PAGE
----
JD: What was it like working with artists like King Tee, Masta Ace, J-Ro, etc.?
J-Zone: It was kind of like I wanted to be in those circles. I was part of this underground hip-hop scene, but I just didn’t fit in as an artist. I never was part of any of the shows or festivals. I didn’t really vibe with anybody. And I was like, I’m kind of part of that scene based on my distribution and the records I’m selling, but as a rapper I didn’t fit in. I wasn’t trying to hear that freestyle shit. I wasn’t trying to rap about the sun and moon and the Dungeons & Dragons and all this space stuff. I was just a regular dude.
I would be at shows with people, and the audience would hate me. So it was like, I would be better off working with guys who were King Tee and that thing because they came from an era that inspired me. So I felt like my music resonated better with their fans than it would with the kind of underground scene of the early 2000s.
It was just like everybody was either about battling or was some metaphysical lyrical miracle, spiritual. What I was doing was just so farfetched and I was kind of eager to get out of that shit because I just felt like I didn’t fit as an artist.
So the main point of $ick of Being Rich was to show my range. I could work with Ace, I could work with Copywrite or Celph Titled. I could work with King Tee or J-Ro. Or I could do my regular J-Zone shit. I’m not a one trick pony rapping about Lucy Liu and sampling accordions. I can do more than that. So $ick of Being Rich was this is my chance to show and prove that I can work in other circles.
JD: So how do you feel about your solo tracks?
J-Zone: As an emcee, I thought I stepped it up 20-fold between $ick of Being Rich and Pimps. I was atrocious on Music for Tu Madre. I had moments, like “Inauguration Day” where I really wrote some cool shit, but I just wasn’t confident. My delivery was not there because I wasn’t a rapper. I was a producer. I was rapping because I had to finish my senior project and nobody’s around. But I was stiff.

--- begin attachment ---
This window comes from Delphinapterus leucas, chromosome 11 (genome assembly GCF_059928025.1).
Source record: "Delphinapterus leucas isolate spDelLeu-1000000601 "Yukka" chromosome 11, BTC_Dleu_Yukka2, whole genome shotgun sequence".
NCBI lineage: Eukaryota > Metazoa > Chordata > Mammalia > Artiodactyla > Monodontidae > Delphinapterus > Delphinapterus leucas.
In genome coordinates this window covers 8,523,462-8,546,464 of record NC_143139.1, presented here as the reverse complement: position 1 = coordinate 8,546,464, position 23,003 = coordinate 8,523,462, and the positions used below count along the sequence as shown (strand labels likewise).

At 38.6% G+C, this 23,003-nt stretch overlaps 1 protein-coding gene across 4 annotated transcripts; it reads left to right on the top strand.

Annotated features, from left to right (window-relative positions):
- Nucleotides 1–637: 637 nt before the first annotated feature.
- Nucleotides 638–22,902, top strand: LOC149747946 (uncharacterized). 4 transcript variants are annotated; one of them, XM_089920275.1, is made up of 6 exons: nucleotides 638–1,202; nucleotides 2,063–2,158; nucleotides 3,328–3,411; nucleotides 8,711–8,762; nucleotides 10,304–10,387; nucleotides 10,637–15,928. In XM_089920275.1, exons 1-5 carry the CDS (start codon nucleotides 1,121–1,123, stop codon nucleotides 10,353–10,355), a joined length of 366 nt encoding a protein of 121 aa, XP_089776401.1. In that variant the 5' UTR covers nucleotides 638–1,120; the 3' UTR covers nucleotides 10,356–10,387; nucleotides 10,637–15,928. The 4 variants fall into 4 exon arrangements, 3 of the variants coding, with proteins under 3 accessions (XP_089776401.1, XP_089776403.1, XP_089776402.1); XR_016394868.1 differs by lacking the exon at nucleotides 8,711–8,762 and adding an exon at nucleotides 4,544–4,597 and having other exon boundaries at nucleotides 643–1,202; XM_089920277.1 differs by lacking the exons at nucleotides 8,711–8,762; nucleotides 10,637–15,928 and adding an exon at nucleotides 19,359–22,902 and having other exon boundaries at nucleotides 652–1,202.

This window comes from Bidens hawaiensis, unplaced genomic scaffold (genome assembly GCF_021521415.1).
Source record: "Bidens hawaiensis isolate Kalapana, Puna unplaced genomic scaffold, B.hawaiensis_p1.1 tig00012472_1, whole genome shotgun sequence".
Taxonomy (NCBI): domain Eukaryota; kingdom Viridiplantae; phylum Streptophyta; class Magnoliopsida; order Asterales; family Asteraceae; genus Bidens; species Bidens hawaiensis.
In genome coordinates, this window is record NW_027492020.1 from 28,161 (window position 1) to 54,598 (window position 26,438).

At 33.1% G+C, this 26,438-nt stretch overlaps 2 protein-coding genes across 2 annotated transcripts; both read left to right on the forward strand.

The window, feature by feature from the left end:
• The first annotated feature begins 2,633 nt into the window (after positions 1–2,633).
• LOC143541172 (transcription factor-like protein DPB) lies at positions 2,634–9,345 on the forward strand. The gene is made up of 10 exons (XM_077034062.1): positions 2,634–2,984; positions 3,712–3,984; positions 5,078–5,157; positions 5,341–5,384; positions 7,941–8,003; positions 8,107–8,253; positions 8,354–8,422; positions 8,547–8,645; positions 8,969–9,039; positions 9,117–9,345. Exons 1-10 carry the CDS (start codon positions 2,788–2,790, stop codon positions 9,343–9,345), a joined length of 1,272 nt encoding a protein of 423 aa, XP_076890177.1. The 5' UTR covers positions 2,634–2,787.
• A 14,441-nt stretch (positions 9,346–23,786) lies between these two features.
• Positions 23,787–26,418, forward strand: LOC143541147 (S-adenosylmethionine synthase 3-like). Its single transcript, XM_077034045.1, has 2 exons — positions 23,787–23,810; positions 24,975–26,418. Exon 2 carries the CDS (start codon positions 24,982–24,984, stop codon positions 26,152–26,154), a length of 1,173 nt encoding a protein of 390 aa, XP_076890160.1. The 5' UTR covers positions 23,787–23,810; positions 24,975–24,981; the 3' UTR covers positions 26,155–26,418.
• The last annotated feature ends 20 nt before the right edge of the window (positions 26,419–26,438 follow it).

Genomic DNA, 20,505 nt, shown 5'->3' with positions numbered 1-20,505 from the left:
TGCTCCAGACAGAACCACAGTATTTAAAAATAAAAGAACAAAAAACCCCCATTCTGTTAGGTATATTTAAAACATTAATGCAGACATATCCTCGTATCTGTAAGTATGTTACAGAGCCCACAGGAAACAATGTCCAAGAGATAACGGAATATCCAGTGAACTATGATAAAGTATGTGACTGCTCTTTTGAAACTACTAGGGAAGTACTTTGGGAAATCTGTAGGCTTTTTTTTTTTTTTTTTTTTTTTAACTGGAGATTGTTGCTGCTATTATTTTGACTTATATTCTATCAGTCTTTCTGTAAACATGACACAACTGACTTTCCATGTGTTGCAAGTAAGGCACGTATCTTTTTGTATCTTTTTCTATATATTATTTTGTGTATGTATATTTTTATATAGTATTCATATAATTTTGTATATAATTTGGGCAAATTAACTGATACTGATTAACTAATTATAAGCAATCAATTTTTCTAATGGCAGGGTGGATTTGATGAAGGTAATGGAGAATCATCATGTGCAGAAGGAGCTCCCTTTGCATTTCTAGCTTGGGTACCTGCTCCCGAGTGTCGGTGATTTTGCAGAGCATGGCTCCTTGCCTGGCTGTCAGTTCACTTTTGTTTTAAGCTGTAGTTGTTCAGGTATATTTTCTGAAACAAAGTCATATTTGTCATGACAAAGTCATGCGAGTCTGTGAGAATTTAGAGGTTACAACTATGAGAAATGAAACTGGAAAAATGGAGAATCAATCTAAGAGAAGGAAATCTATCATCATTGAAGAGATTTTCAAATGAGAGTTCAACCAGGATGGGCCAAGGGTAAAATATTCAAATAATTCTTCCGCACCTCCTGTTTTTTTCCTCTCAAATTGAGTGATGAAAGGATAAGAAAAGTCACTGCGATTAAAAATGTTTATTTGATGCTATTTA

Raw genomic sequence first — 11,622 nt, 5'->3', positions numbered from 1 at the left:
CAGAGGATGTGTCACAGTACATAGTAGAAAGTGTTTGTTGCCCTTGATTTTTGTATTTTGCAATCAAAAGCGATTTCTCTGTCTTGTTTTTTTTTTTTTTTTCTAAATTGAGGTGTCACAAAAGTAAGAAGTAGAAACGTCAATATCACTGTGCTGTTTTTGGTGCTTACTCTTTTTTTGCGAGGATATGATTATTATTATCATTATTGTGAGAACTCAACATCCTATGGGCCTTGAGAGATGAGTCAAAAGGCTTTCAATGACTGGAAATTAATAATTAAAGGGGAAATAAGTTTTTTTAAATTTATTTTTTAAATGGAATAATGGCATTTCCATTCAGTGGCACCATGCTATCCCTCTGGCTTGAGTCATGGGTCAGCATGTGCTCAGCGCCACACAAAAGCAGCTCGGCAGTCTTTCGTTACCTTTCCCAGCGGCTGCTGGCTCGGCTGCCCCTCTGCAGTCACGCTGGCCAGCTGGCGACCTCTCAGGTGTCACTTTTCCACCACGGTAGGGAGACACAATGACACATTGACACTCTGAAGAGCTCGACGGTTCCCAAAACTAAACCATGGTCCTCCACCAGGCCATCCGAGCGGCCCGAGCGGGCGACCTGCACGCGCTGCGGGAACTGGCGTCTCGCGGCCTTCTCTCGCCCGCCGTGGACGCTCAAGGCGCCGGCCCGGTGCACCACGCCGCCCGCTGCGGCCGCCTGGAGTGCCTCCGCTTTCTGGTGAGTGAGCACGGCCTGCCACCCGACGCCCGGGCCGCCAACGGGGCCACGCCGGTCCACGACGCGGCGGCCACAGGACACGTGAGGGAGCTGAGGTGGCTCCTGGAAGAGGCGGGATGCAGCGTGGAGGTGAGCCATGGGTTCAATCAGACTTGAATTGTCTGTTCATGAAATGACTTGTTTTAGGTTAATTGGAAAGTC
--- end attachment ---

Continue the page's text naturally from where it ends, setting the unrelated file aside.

And on Bottle of Whup Ass I began to develop this personality. It wasn’t quite there yet, but I was developing the J-Zone persona. So it needed some fine tuning. And with Pimps, I developed it, but the emcee part of it, like in terms of delivery, beyond being funny: Execution of the lines, actual storytelling, things like that. A Job Ain’t Nothing But Work and $ick of Bein’ Rich, as an emcee those were the top moments of the first half of my career, because I was forced to rhyme. I had to be better than I was on the first three albums if I’m going to be the focal point of this album and not turn it into a compilation and actually be front and center as J-Zone.
JD: When you look back at $ick of Being Rich, do you think, “I did what I want with this album?”
J-Zone: From a production standpoint, yeah, because I was able to branch out and work with other people later on. After that, I started working with a wider range of artists. But in terms of my solo career, it didn’t do that much for me, because people just remembered me from Old Maid Billionaires. That’s what they wanted. There was a void that Hug and Shid left by not being on there, because Shid brought this no nonsense, crazy punchline aggressive, but smart approach. Like Shid is the greatest emcee I’ve ever worked with. You can print that. Al-Shid is just a force of nature. Al-Shid to me was the best of that era. And he’s in my personal top 5 emcees of all time. You can print that, too. But nobody on my albums ever was on that, and could do what Shid did. He could also tell stories. He was versatile, but he was just a hammer.
Hug was just totally unique. There weren’t that many people between the voice and his range, his ability to tell stories. So those guys were so dynamic and so present that when they weren’t around it kind of left a void, since they had kind of balanced out my jokes. Like Hug would have social commentary, Shid would punch you in the face. So all that shit would balance out my comedy shit. And you wouldn’t think it would work, but it did, because it kind of gave you the whole gamut.
But when they left, I was just kind of left to my own devices, which was to make these super funny, out there, crazy, zany kinds of records. And the guests definitely brought some balance, but you always got the feeling listening to the album that the guys kind of stopped by the party and said what up to everybody, had a drink, and left. They weren’t hosting the party. Ace, King Tee, J-Ro, they came to the party, made it loud for a second and said peace.
So ultimately the tone of the album is dominated by me being this super outlandish, over the top, tongue in cheek, humorous guy. And if you’re looking for the depth that H.U.G. brought it wasn’t there. Even though Shid had a song with “38th and 8th,” that punch-you-in-the-face Shid like “Recess” or “First Day of School,” that element was gone. So there was definitely some holes in $ick of Being Rich that could only be filled by those guys or me changing as an artist and diversifying, but I went more into the comedy lane. So the album was probably one of the funniest, but at the same time people looking for that depth and that versatility, it just wasn’t there.